Think your spouse is needy? Your car is going to catch up soon.

Even self-driving cars will need to get your attention if road conditions warrant.

the new idrive controller 16 750x499

BMW's new iDrive gesture recognition technology allows a driver to swipe their hand to control functionality.

Credit: BMW

Advanced driver-assist systems (ADAS), such as adaptive cruise control and lane-keeping assist, will grow from a $2.4 billion business today to $102 billion in 2030, according to a new report.

The 26% annual growth rate that ADAS is expected to achieve over the next 15 years will also change the way drivers interact with their vehicles, according to the report from Lux Research titled, "The $102 Billion Opportunity for Partial Automation for Cars."

As ADAS technology advances, drivers and passengers will be moved away from using knobs and touch screens to voice activation, facial recognition, biosensors and gesture recognition to control vehicle functionality. For example, BMW's next-generation iDrive human-machine interface includes gesture control functions to supplement the traditional iDrive knob in the central console and voice recognition offered in the current system.

Consumers' perceptions of what their vehicle is will also change, from simple transportation to a mobility platform that resembles more of a moving office space or even a gaming platform while you're in transit.

"Our interface or connection with the car will change. You'll no longer have to spend the duration of the drive focused on the road," said Lux Research analyst and lead study author Maryanna Saenko. "The driver will inherently be more distracted by what's going on around them in the car, so how do you interface with the car?"

As vehicles take over more of the driving responsibility, they'll also have to monitor the actions of drivers and passengers more closely, to ensure they're able to react if road conditions change.

For example, inward-facing cameras and biosensors located in seats or steering wheel will be able to determine if occupants are paying attention to the road around them, or reading emails or participating in a Skype meeting.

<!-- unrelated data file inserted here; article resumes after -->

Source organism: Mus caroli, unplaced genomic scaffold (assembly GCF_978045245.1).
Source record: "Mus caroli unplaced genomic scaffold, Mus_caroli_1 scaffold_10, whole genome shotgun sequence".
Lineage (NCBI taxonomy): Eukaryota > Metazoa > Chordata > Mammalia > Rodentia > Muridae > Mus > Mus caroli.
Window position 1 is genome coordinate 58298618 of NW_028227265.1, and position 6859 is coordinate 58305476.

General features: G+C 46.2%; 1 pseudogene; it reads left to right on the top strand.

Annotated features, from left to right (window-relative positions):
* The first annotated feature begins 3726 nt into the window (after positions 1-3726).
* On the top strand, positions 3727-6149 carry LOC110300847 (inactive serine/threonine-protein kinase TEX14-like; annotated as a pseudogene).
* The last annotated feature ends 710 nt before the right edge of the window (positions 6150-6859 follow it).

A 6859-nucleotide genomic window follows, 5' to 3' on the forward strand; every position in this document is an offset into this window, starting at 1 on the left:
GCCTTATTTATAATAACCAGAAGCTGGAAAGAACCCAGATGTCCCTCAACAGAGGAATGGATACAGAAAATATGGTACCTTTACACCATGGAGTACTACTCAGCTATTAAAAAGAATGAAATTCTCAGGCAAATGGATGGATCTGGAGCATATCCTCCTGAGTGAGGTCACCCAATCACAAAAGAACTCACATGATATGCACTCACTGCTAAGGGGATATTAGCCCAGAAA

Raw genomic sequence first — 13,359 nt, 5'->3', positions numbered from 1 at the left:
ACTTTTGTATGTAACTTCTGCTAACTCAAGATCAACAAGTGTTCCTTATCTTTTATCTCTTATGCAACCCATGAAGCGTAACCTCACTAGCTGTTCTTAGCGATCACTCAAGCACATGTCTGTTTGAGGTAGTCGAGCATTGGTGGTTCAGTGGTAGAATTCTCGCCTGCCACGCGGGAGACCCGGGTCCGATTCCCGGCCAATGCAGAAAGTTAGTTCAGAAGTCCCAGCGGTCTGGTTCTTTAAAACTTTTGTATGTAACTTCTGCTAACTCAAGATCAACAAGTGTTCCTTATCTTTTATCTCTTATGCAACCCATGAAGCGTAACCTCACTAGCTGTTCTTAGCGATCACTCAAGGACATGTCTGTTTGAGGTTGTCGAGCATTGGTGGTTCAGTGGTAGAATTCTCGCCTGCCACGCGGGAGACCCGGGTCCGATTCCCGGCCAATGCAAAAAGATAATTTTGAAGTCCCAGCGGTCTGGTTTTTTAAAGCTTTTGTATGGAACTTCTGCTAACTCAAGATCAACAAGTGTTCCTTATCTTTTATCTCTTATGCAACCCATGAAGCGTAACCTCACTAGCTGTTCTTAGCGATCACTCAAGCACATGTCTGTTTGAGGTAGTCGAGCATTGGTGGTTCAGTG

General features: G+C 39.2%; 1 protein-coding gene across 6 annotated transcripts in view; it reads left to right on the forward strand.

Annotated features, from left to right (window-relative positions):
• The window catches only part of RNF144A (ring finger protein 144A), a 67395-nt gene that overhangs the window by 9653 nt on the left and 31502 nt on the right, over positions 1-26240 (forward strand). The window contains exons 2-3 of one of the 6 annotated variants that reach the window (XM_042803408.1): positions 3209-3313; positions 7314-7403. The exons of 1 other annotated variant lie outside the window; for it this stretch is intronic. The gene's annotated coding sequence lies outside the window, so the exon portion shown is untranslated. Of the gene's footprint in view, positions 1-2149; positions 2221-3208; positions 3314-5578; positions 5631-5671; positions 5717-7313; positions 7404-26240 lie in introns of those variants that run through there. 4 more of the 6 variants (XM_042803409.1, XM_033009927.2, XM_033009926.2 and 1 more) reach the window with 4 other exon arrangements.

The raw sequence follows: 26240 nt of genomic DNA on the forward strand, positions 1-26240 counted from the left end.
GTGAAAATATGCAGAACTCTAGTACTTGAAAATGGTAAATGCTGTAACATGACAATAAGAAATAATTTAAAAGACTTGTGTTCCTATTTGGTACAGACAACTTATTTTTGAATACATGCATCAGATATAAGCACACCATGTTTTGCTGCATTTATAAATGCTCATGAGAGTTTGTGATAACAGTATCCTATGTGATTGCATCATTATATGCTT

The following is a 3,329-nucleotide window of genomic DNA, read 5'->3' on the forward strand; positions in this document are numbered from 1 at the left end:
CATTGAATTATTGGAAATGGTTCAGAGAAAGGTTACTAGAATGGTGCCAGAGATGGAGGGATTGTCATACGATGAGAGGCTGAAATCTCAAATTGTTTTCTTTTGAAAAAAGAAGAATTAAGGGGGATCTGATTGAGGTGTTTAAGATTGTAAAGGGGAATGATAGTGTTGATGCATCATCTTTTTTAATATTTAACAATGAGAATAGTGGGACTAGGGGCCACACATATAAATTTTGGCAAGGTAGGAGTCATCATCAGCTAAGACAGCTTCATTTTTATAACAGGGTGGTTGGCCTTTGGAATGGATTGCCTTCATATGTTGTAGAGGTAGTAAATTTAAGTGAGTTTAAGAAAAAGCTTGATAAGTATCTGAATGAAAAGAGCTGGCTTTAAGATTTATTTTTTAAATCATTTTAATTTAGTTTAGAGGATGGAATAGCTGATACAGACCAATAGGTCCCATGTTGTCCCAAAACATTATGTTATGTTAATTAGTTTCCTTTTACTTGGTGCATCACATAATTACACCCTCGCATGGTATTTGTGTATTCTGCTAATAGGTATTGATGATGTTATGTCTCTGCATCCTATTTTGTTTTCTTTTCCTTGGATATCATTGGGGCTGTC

"Are they holding the steering wheel? And it not, the car will try to alert them. If it can't, it may pull over to the side of the road," Saenko said.

Haptic technology, which creates the illusion of touch by applying vibrations, resistance or other forces, will allow vehicles to communicate with drivers like some video game controllers can today. For example, if traffic becomes congested or roadwork appear ahead, the vehicle's steering wheel may vibrate.

"A lot of driver safety features will focused around [the vehicle] paying attention to the environment around it and then notifying the driver if something is happening," Saenko said.

Sensors placed in seat fabric may also be able to alert first responders to some vital signs before they reach the scene of an accident.

Fully autonomous vehicles, however, won't arrive by 2030, hampered mostly by regulations and a current lack of prototypes, Saenko said.

Partial autonomy features -- like self-driving on the highway -- will be slow to roll out over the next 10 years, before growing to a $22.7 billion market by 2030.

Expect that sticker price to change too

"ADAS technologies open the automotive market opportunity to new players from the software and hardware worlds, with each aiming to create as much value as possible by consolidating capabilities and offering platforms that enable 'plug-and-play' autonomy," Saenko said.

Google car

A LIDAR (Light Detection And Ranging) laser atop Google's self-driving Lexis prototype car. The LIDAR technology creates a 3D image of the area around a vehicle for the autonomous computer system to use in driving.

Automation will also add to the base price of vehicles. Enhanced driver-assist features will add $527 to the price of new cars in 2020. Gradually, though, economies of scale will come into play and by 2030 the enhanced features will add $481 per car. The bulk of the additional cost arises from software -- $367 in 2020, and $220 per car in 2030 -- while connectivity will account for $160 per car in 2020 and $261 in 2030, according to Lux Research.

According to the Lux Research report, internal and external vehicle sensors will account for 23% of the $102 billion ADAS market, while the connectivity and apps segment takes a higher 28% share; software to coordinate sensor interoperability and enable critical safety operations will claim a 25% share.

Enhanced driver assist has the best opportunity to succeed. Cars with basic driver-assist features, like parking assist, will cash in early, with a potential $29.6 billion market by 2022. However, enhanced driver-assist features -- such as adaptive cruise control and lane merge -- offer the largest opportunity to automakers and tier-one manufacturers and will be worth $73 billion in 2030.

LIDAR, which stands for Light Detection And Ranging, is a geospatial recognition function that's already being piloted in vehicles from BMW, Mercedes and even Google. LIDAR uses a spinning laser to paint a high-resolution 3D image of the area immediate around the car to aid the vehicle's internal computer in automated driving.

LIDAR image Infoterra

A LIDAR (Light Detection And Ranging) image that reveals to an autonomous driving computer the conditions of the roadway around a vehicle.

While most automakers have LIDAR on their list of hopeful features, it's currently too expensive for mass market use, with a price tag of around $75,000. Automakers are hoping mass production will eventually drive prices down.

"LIDAR is sufficiently important enough that the prospects of the costs coming down seem viable at this point," Saenko said.

This story, "Think your spouse is needy? Your car is going to catch up soon." was originally published by Computerworld.

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